Vitamin C plays a vital role in protecting against cognitive decline, according to a study in the journal Nutrients, and it may even prevent against Alzheimer's, according to a study in the Journal of Alzheimer's Disease. Many people don't realize this, but one small kiwi has approximately the same amount of vitamin C as a large orange.


Lentils of any and all colors are an excellent source of B vitamins and folate, which, according to a study in the journal Psychosomatic Medicine, help to improve cognitive performance. These vitamins help to lower levels of homocysteine, an amino acid that's been linked to dementia. To cook with lentils, consider making a cozy soup or a vegetable-filled grain bowl.


Mackerel is an oily fish that's filled with heart-healthy fats from omega-3s. Omega-3 fatty acids are, according to numerous studies including one published in the Journal of Alzheimer's Disease, linked to better brain connectivity and functioning, which may improve focus and memory.


Whole grains are good for your heart and your gut, and research shows they're good for your brain, too. Oatmeal and other whole grains have large amounts of vitamin E. A 2014 study published in JAMA showed that vitamin E can help people with Alzheimer's disease preserve memory. Another study published in Nutrients correlated vitamin E intake with better brain function and a lower incidence of Alzheimer's. Add a few nuts and seeds into your bowl of oats for an extra benefit to your brain.

Olive oil

Yet another reason it's worth splurging on great-tasting olive oil: It's really good for your brain. This healthy oil is filled with monounsaturated fats and anti-inflammatory compounds, which could help contribute to its proven benefits. Research published in the Annals of Clinical and Translational Neurology shows that olive oil has promise for preventing Alzheimer's and dementia, and research in the Journal of Alzheimer's Disease shows that it could specifically benefit learning and memory.


The vitamin C in oranges is good for more than just your immune system. One of the vitamins many Americans don't get enough of, vitamin C has protective benefits for your brain and cognition. A scientific review published in Free Radical Biology and Medicine shows that vitamin C is vital for the brain, enabling the functioning of certain brain cells and preventing diseases such as Parkinson's and Alzheimer's.


Peanuts are full of functional compounds that your brain needs to perform at its best. In particular, peanuts contain resveratrol, a compound that, according to findings published in the journal Pharmacological Research, can enhance memory performance and improve mood. Go ahead and snack on some roasted peanuts or smear one of the healthiest peanut butter brands on a sandwich.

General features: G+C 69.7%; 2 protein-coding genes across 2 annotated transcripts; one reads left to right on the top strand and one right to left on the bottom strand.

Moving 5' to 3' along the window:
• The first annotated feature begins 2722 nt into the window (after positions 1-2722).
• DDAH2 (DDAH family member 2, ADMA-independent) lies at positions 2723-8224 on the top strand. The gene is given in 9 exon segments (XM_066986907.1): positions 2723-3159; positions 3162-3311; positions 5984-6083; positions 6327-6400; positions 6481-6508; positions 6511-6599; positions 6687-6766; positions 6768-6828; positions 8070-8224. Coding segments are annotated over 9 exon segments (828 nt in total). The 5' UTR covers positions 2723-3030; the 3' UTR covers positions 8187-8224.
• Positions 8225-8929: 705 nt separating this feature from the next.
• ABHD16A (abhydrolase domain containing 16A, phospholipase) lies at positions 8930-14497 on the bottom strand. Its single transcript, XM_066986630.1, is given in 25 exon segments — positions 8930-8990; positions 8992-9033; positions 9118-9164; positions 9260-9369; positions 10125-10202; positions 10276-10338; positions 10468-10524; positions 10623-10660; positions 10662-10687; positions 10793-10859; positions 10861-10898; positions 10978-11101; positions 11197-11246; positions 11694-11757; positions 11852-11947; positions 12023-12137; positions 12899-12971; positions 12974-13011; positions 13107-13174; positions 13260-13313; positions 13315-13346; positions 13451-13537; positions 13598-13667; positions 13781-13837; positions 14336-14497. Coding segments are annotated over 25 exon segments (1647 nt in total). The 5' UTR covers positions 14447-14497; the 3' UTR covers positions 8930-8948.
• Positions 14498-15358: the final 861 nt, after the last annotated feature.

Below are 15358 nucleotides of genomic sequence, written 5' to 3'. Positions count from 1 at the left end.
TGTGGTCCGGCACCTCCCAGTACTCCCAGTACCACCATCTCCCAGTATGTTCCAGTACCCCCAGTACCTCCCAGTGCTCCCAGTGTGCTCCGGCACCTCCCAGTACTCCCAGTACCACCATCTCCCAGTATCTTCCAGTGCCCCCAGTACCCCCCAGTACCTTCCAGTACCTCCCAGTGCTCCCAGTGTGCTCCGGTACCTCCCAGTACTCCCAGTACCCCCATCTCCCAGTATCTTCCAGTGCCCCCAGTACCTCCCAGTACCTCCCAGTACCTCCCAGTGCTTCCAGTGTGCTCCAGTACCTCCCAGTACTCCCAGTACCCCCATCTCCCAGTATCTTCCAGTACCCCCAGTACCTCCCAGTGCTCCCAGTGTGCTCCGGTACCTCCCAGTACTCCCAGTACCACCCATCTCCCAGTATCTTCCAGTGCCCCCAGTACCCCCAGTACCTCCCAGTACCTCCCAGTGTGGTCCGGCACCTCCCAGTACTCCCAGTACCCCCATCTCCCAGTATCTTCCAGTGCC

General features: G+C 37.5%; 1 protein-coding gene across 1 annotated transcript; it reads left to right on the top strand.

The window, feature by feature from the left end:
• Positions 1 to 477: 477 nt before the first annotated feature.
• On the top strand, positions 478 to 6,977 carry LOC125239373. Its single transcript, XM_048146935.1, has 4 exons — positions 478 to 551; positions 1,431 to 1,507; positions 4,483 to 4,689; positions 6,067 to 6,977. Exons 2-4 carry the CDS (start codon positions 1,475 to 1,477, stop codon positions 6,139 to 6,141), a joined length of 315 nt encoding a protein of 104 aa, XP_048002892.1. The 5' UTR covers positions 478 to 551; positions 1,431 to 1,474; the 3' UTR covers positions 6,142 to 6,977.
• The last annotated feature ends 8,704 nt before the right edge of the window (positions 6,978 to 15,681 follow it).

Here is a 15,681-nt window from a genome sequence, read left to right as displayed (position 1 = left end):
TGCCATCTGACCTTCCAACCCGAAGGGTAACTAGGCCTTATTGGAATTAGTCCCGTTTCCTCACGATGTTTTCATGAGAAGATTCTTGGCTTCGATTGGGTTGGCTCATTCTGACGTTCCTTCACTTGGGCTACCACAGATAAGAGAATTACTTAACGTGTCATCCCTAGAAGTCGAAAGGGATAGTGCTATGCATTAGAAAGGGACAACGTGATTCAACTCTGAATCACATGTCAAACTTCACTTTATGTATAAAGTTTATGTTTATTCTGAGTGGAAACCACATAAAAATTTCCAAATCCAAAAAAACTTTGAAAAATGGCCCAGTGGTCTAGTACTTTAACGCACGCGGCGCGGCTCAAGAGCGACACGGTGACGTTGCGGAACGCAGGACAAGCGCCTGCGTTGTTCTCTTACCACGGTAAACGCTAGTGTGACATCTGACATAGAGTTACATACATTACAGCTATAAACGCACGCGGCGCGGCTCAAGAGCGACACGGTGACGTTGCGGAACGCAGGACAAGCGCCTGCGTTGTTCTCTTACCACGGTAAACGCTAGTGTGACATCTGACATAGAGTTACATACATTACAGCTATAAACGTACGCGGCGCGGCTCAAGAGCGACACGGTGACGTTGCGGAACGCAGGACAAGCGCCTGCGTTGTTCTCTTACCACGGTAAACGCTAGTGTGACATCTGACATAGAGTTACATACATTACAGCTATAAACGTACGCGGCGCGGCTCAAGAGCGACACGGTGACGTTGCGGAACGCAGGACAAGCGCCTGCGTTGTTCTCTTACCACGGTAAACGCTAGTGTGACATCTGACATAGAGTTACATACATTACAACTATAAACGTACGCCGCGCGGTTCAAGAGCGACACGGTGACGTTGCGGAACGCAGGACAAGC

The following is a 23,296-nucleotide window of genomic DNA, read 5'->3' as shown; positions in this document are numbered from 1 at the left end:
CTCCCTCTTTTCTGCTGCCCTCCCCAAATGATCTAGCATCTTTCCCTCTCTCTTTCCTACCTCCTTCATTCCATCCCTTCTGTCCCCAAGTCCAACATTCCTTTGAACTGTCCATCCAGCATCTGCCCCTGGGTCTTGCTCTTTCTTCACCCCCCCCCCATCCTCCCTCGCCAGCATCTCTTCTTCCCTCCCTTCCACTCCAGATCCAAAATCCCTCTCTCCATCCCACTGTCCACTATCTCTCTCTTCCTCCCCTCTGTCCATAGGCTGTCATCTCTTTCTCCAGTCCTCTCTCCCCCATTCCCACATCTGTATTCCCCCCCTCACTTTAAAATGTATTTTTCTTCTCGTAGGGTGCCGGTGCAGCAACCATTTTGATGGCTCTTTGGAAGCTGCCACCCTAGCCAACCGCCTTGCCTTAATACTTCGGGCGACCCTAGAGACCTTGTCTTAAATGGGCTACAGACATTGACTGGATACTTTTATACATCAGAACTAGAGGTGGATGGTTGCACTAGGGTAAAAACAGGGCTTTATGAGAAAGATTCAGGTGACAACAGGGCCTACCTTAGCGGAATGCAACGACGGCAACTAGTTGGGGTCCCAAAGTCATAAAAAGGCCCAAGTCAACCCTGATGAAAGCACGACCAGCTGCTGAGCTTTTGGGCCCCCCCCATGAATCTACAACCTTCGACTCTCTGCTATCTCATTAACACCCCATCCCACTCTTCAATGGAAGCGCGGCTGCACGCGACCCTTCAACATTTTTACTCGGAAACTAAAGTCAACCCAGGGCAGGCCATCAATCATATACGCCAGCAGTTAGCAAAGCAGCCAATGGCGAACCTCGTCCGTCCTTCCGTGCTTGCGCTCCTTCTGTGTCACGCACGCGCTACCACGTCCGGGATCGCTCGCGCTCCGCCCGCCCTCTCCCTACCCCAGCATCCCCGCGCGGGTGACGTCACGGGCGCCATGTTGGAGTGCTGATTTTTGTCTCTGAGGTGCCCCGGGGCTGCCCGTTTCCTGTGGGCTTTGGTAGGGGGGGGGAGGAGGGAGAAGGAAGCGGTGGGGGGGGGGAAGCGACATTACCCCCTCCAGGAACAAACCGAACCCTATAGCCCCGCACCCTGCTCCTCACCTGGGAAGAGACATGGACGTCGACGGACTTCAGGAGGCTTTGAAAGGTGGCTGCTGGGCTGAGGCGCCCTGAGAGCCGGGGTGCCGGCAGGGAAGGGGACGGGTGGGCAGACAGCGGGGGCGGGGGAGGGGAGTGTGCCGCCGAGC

Pumpkin seeds

Pumpkin seeds are nutrient powerhouses filled with vitamins and minerals that are important for brain health. They have zinc, magnesium, copper and iron, each of which have brain benefits of their own. A deficiency in zinc could increase the risk of brain disorders, according to a study published in the journal Fundamental & Clinical Pharmacology. Magnesium could help stave off memory loss and neurological diseases, according to a study in Physiological Reviews. Copper, per a study in the journal Frontiers in Aging Neuroscience, helps support brain processes that stave off Alzheimer's. And an iron deficiency can negatively impact brain function, causing brain fog and other impairments, according to research in the journal Biometals.


Like mackerel, salmon has many omega-3 fatty acids. Salmon also has B vitamins, which according to a study in the journal Nutrients, are essential for neurological functioning. An antioxidant in salmon called astaxanthin can also protect your nervous system (including your brain) against damaging inflammation, according to another study in Nutrients. Learn how to grill salmon perfectly every time for a dinner that won't disappoint.


Sardines, another fatty fish with a wealth of omega-3s, have additional brain-boosting benefits. They have a significant amount of vitamin D, which a study in the Journal of Alzheimer's Disease suggests could help protect against memory loss that comes with aging. Another study in JAMA supports this, showing that a vitamin D deficiency could increase the likelihood of cognitive decline.


If you don't like kale, spinach is a great alternative. Like kale, it has all the brain-boosting power of dark leafy greens and can prevent age-related cognitive decline. The AARP recommends all aging adults incorporate more leafy greens such as spinach into their diets as one of a few smart habits that promote healthy aging.


Tofu is a soy product, which means it contains antioxidants called polyphenols. These compounds can help to support proper brain functioning, according to a study in the journal Oxidative Medicine and Cellular Longevity. Other studies, such as the one published in the journal Nutritional Neuroscience, suggest that these compounds may help to support specific areas of the brain involved in memory creation.


Turmeric is a bright orange-colored spice used in many Asian recipes and, more recently, trendy beverages such as golden milk and other teas. The spice gets its bright red color from curcumin, the active ingredient that's also responsible for the spice's health benefits and anti-inflammatory properties. Published in the Annals of Indian Academy of Neurology, a study showed that for patients with Alzheimer's, curcumin helped improve memory. And research in the Journal of Alzheimer's Disease showed that the compound helped to clear out harmful plaque buildup characteristic of the disease.


All types of nuts are good for your brain, but walnuts are especially helpful. They contain the omega-3 fatty acids and antioxidants present in many types of nuts as well as vitamin E, which supports cognition. A study in the Journal of Nutrition showed that the compounds in walnuts reduce inflammation, remove toxins and improve signaling in the brain. That's probably part of the reason walnuts are one of the top foods neurologists recommend for better brain health.